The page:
When my time comes - to finally let go of it all - there are certain memories I want to cherish till the end. I’ve been collecting them awhile now, perhaps as an elder pondering his own mortality. It’s a strangely pleasant task, all in all. Glad that I was here, and there, and in so many similar as well as disparate places. So much shared, and so much kept quietly hidden. Now the poet Longfellow, steps into this quiet:
“Ships that pass in the night, and speak each other in passing, only a signal shown, and a distant voice in the darkness; So on the ocean of life, we pass and speak one another, only a look and a voice, then darkness again and a silence.”
From my island shoreline
For over two dozen years now, I’ve been privileged to spend a week (sometimes more) on a remote uninhabited island in Lake Michigan, many night hours spent peering north across the water sometimes able to see some shore lights from the Upper Peninsula. And at times in the distant shiplanes, freighters and other Great Lake ships would trudge east and west festooned with their running and navigation lights. Then slowly to disappear.
Every once in awhile, when conditions were just right, day or night, there was a layer of water just below the surface, which would transmit to my solitary shoreline the soft thunder-like steady chug-chug drone of freighter engines. And then again, silence.
Engage - Release - Move on
A couple years ago I wrote in this Newsletter series, of a “rhythm of life” I called “Engage - Release - Move on.” Here is the same rhythm I wrote of there. It can take place in a brief moment, or some days, weeks, months - or be the template for one’s entire lifetime.
In the Day / In the Night
Recently somewhere I came across a different iteration “Two ships passing in the daytime.” At that moment it felt so alien from the original - empty, soulless. That’s when I began contemplating this Newsletter topic.
The daytime is the time of the thinker, the worker, the builder. The night is the deeper time of the emotions, the dreamer, the lover, the sleeper, the soul at rest, the time of deeper healing. Yes, from the shoreline vantage of my island, I can see ships in the distance in the daylight. But when I see them ‘in the night’ it’s a much different experience. In the daylight, they are on a set course, going somewhere, destination-bound. In the night, they “pass” each other. In the daylight, it’s a mental experience. In the night it’s a soul experience - witnessed by a different part of my body.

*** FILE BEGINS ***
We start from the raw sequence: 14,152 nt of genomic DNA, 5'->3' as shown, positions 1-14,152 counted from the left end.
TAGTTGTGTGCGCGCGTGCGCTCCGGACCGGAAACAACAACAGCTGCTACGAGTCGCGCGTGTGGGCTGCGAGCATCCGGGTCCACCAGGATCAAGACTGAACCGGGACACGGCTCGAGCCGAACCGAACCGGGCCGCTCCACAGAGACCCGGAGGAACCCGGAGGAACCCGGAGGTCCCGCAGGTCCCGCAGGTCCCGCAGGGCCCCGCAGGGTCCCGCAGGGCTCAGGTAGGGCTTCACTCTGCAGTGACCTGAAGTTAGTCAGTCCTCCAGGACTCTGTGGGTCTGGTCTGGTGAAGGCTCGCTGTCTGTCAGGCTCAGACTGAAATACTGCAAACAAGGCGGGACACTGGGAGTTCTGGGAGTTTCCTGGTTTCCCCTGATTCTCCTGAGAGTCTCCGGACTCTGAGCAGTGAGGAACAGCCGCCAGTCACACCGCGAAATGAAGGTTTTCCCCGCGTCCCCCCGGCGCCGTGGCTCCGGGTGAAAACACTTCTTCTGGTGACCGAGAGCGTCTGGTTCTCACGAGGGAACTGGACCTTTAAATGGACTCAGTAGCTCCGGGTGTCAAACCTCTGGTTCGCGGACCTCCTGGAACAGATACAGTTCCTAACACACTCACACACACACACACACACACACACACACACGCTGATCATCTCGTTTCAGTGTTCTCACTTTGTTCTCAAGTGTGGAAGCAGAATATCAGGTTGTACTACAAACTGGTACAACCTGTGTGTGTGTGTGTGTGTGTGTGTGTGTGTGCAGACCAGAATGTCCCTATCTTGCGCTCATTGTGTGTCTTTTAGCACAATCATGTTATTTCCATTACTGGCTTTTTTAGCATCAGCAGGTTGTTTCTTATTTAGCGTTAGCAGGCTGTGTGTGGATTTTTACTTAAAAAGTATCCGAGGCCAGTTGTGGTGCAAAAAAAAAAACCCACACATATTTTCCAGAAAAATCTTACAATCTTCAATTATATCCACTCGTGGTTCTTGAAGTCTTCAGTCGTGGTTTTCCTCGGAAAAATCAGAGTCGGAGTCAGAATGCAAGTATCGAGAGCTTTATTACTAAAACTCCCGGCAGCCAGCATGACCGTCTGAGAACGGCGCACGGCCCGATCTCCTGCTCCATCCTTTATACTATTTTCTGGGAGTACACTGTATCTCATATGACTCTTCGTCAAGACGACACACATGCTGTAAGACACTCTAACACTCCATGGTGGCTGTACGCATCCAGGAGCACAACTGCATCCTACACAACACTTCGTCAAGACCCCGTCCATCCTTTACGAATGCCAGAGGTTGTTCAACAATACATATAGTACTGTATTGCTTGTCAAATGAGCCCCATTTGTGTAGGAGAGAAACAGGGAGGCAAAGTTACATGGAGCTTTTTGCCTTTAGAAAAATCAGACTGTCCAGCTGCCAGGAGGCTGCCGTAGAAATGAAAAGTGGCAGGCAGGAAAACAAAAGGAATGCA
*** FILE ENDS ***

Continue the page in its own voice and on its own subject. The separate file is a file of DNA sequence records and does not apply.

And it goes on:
Consider this: No ‘real’ wedding is complete until the “first night.” That’s why if the bride and groom stay around too long (at the reception) the guests begin to feel uneasy. The ‘full’ wedding begins with the engagement (symbolized by a ring) - and is not compete until the wedding bed (symbolized sometimes by the ‘bloody sheet’). Everything in-between is just filling-in the ritual pieces toward the full transformation.
In some (even modern) traditions, the day formally begins at sundown the ‘night before.’ We know Christmas Eve, New Years Eve, etc. There’s All Hallows Eve (Halloween).
When the Night comes first
I’m intrigued with the idea of the day beginning with the previous night. I like it that way. Like relationships that though they may have begun in the day, blossom in the night. To be both excited and afraid is of the night. There is the sudden proximity of joy, newness, and/or excitement - then the fear, the fear of a following “silence.”
How many times in life do we ‘steel’ ourselves against the fear of the latter? I remember such experiences well.
Now when I read Longfellow’s words, I touch that fear, and strangely trust it. “Silence” may be his final word. But even in that silence, there can be promised so much more.
Henry Wadsworth Longfellow (American poet 1807-1882).
Note: Next month, this Newsletter will be published a few days late - on or about September 5, allowing my son Michael, also my publisher, to return from Burning Man.